Monthly Archives: March 2014

Friends of the Outer Banks History Center Announce Their Annual Membership Meeting

[This press release comes from the Outer Banks History Center.]

Friends of the Outer Banks History Center Announce
Their Annual Membership Meeting

MANTEO – The Friends of the Outer Banks History Center invite all to attend their annual membership meeting, Friday, April 4, 5:30 p.m. to 6:00 p.m. at the Outer Banks History Center in Manteo. The event is free and open to the public and no R.S.V.P. is required.

In addition to the business meeting and election of new board members, Chairman Clark Twiddy will announce upcoming events to celebrate the 25th anniversary of the founding of the Outer Banks History Center. The highlight of the event will be presentation of the 2014 recipient of the Lois W. Bradshaw Volunteer of the Year Award which will have special significance this year due to the recent passing of Mrs. Bradshaw.

The History Center Gallery will remain open until 7:30 p.m. for attendees to see the center’s new exhibit, presented in partnership with the Dare County Arts Council, “An Eye for Art, A Heart for History,” featuring 45 works of art by 24 artists who have expressed their appreciation of our history and heritage in a vast array of artistic modes and media.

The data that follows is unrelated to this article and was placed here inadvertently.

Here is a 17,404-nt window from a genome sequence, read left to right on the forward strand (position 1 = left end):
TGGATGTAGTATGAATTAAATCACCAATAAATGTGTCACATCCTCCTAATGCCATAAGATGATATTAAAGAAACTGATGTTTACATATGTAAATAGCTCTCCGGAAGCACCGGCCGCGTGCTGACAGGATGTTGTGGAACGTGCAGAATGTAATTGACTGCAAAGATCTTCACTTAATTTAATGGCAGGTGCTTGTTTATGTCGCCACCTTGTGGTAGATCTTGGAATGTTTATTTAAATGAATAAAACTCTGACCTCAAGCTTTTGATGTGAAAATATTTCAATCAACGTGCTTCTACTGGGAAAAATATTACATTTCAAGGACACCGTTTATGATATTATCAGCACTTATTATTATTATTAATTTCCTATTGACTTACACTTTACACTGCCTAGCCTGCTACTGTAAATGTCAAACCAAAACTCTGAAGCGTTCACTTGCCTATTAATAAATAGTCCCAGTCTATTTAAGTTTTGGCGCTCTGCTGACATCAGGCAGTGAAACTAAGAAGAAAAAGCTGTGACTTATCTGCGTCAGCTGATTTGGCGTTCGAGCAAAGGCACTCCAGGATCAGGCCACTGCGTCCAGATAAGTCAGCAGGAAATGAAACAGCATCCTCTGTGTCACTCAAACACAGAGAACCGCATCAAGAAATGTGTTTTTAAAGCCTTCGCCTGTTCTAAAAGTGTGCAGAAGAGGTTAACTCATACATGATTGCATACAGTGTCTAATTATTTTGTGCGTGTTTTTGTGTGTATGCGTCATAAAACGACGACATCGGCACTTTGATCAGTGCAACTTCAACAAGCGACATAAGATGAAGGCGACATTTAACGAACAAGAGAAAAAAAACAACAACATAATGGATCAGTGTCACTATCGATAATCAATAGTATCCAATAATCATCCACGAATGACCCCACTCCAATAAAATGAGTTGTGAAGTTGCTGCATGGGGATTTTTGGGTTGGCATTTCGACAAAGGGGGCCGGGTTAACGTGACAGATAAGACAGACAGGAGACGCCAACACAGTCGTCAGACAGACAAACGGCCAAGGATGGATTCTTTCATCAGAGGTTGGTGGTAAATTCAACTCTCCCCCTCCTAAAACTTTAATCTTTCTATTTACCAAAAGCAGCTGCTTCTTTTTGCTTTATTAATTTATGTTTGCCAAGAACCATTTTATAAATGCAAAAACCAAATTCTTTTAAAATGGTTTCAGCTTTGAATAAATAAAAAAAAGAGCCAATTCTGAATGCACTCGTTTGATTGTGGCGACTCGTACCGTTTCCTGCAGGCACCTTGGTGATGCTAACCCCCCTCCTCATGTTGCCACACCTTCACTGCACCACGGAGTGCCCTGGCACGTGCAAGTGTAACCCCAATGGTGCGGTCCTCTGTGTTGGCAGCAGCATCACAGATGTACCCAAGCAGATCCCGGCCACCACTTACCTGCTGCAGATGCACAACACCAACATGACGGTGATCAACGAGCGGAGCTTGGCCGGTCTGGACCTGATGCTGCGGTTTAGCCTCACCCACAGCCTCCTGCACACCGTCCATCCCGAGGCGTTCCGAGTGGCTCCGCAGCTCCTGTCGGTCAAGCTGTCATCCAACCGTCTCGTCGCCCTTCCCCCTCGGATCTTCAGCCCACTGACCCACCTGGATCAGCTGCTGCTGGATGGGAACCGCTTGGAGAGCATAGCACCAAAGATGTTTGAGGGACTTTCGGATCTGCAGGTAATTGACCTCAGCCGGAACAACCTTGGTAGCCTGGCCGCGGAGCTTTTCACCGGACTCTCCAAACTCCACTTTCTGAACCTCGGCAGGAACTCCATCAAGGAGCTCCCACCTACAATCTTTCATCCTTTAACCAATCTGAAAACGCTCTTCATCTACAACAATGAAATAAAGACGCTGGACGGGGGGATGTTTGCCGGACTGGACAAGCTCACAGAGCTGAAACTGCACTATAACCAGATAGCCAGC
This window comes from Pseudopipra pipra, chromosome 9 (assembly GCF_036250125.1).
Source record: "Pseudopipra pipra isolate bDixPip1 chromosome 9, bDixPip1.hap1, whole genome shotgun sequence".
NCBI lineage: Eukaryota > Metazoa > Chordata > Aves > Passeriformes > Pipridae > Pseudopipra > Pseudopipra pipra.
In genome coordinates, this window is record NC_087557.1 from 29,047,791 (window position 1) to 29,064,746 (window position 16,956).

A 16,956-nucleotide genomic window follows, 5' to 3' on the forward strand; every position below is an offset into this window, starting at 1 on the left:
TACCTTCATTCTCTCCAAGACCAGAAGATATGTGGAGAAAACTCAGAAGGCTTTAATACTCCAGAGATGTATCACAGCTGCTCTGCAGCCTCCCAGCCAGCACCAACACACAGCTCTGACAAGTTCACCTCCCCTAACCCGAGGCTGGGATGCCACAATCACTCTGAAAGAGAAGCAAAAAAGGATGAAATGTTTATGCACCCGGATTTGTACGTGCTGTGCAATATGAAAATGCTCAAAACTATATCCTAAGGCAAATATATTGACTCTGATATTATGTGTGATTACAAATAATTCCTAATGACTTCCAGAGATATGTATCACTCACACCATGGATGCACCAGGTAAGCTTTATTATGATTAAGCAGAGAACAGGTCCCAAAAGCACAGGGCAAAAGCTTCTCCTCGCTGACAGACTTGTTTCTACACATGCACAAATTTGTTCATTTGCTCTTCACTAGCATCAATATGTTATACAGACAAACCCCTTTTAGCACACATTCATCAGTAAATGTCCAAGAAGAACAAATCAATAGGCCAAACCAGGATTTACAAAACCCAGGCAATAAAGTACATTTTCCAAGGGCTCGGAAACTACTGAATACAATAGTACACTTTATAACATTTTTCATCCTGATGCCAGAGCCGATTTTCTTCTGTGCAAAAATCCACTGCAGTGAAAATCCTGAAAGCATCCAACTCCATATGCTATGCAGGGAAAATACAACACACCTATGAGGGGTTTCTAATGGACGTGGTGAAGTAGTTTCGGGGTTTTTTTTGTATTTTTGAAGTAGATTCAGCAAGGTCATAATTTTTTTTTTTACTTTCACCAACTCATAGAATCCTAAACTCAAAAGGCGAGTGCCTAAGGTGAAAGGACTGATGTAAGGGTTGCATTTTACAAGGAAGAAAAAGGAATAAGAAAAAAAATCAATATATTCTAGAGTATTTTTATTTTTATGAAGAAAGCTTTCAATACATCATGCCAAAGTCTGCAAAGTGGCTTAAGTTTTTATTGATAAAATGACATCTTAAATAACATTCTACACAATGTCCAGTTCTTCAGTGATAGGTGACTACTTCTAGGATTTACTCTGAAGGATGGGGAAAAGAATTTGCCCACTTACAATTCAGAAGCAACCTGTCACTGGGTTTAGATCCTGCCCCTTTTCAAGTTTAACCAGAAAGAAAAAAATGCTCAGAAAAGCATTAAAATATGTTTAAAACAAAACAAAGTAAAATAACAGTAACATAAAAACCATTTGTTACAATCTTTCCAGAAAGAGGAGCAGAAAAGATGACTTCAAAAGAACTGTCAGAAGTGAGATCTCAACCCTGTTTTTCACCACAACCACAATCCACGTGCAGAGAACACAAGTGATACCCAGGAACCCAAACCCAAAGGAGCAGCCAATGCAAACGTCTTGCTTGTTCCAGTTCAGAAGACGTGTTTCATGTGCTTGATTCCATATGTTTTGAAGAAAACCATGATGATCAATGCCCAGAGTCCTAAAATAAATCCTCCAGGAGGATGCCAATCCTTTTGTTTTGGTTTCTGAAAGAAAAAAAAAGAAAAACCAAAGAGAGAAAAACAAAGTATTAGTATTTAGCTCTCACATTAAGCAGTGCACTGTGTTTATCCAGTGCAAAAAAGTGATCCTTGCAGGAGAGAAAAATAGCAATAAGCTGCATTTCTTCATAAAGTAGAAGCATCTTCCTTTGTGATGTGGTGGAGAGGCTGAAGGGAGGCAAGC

Following the Friends annual meeting, the Town of Manteo’s “First Friday” celebrations beckon. Enjoy live music in several outdoor venues. Visit the Dare County Arts Council and many other shops, galleries and restaurants that stay open into the evening, many offering special events and sales. Free refreshments are served at many. There are also two public events at Roanoke Island Festival Park.

For more information about this event, the Outer Banks History Center, or the Friends of the Outer Banks History Center, contact us at 252.473.2655 or obhc@ncdcr.gov or visit us on Facebook or at http://www.obhistorycenter.ncdcr.gov. Find information about April 4 events at http://www.townofmanteo.com and http://roanokeisland.com/files/articles/April_Events.pdf.

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Outer Banks History Center Exhibit Award Winners Announced

[This blog post comes from the Outer Banks History Center.]